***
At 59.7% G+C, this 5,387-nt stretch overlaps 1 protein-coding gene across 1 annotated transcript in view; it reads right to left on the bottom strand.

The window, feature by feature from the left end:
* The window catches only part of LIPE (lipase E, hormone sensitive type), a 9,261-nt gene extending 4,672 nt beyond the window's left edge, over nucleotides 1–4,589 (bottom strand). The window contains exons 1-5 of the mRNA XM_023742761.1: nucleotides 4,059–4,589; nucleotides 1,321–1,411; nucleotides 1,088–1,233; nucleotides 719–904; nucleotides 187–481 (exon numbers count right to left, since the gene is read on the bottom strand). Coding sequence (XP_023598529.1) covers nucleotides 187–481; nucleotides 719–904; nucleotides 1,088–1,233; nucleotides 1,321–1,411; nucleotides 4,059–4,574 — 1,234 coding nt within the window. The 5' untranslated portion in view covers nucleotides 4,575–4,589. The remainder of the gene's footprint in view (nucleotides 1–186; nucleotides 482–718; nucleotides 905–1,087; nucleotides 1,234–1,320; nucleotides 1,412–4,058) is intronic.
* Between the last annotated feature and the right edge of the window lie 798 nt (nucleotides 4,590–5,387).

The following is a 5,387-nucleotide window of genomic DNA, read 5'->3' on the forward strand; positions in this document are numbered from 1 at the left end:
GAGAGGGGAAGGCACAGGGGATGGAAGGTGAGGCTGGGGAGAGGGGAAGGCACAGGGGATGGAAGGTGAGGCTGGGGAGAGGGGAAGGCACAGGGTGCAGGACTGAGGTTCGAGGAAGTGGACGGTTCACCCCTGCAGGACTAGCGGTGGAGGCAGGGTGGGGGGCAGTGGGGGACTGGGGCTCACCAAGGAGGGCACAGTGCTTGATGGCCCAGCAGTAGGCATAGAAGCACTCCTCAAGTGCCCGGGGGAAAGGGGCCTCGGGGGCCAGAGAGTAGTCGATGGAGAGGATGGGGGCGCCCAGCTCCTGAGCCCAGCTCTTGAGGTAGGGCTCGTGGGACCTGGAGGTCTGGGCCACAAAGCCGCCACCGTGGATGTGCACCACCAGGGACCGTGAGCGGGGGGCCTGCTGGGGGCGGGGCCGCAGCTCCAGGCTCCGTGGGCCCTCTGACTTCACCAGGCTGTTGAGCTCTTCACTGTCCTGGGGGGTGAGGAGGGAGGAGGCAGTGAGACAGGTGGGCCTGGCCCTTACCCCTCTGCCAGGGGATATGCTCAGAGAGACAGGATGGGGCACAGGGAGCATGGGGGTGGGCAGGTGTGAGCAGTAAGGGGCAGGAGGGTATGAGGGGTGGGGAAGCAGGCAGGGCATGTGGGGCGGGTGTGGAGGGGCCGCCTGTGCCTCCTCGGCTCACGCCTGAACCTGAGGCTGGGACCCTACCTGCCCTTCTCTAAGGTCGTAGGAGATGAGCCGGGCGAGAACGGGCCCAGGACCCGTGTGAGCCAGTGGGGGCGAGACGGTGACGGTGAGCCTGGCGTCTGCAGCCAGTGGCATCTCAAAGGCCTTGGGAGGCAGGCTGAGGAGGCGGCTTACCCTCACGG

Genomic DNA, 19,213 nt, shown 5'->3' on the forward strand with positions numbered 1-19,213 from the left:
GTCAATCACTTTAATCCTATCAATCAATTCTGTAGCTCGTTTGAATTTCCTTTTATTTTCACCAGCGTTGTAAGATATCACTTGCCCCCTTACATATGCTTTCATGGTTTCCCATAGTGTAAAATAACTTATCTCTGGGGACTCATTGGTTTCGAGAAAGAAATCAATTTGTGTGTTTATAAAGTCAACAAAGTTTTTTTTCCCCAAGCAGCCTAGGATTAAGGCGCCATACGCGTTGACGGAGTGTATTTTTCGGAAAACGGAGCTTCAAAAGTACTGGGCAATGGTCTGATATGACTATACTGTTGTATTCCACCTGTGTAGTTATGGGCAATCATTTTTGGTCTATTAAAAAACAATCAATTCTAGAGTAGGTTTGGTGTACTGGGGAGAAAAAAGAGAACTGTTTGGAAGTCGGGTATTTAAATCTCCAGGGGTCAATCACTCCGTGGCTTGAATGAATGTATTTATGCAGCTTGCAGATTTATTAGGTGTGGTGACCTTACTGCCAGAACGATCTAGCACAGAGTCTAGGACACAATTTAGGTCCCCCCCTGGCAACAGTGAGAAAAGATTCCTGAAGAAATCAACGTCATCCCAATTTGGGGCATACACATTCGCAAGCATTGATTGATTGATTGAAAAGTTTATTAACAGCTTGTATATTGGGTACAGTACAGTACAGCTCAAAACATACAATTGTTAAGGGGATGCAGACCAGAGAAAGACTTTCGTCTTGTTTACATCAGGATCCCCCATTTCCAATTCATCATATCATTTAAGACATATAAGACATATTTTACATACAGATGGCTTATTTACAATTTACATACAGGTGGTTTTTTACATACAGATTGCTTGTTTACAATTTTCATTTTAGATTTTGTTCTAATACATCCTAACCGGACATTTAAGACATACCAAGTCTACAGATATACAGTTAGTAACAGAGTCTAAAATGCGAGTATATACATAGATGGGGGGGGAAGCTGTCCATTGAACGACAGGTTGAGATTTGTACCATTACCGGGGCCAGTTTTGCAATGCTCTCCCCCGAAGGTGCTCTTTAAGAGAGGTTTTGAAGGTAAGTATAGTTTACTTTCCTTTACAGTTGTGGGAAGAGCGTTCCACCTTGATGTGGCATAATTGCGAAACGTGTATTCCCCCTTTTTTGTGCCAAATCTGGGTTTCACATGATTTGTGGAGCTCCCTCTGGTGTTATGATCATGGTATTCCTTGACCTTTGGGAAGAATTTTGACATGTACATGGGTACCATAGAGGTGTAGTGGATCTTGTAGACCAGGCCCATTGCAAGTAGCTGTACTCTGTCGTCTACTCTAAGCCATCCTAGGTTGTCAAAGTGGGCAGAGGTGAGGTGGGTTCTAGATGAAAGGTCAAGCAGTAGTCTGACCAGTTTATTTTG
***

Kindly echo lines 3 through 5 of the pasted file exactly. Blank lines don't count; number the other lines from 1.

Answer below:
* The window catches only part of LIPE (lipase E, hormone sensitive type), a 9,261-nt gene extending 4,672 nt beyond the window's left edge, over nucleotides 1–4,589 (bottom strand). The window contains exons 1-5 of the mRNA XM_023742761.1: nucleotides 4,059–4,589; nucleotides 1,321–1,411; nucleotides 1,088–1,233; nucleotides 719–904; nucleotides 187–481 (exon numbers count right to left, since the gene is read on the bottom strand). Coding sequence (XP_023598529.1) covers nucleotides 187–481; nucleotides 719–904; nucleotides 1,088–1,233; nucleotides 1,321–1,411; nucleotides 4,059–4,574 — 1,234 coding nt within the window. The 5' untranslated portion in view covers nucleotides 4,575–4,589. The remainder of the gene's footprint in view (nucleotides 1–186; nucleotides 482–718; nucleotides 905–1,087; nucleotides 1,234–1,320; nucleotides 1,412–4,058) is intronic.
* Between the last annotated feature and the right edge of the window lie 798 nt (nucleotides 4,590–5,387).

The following is a 5,387-nucleotide window of genomic DNA, read 5'->3' on the forward strand; positions in this document are numbered from 1 at the left end: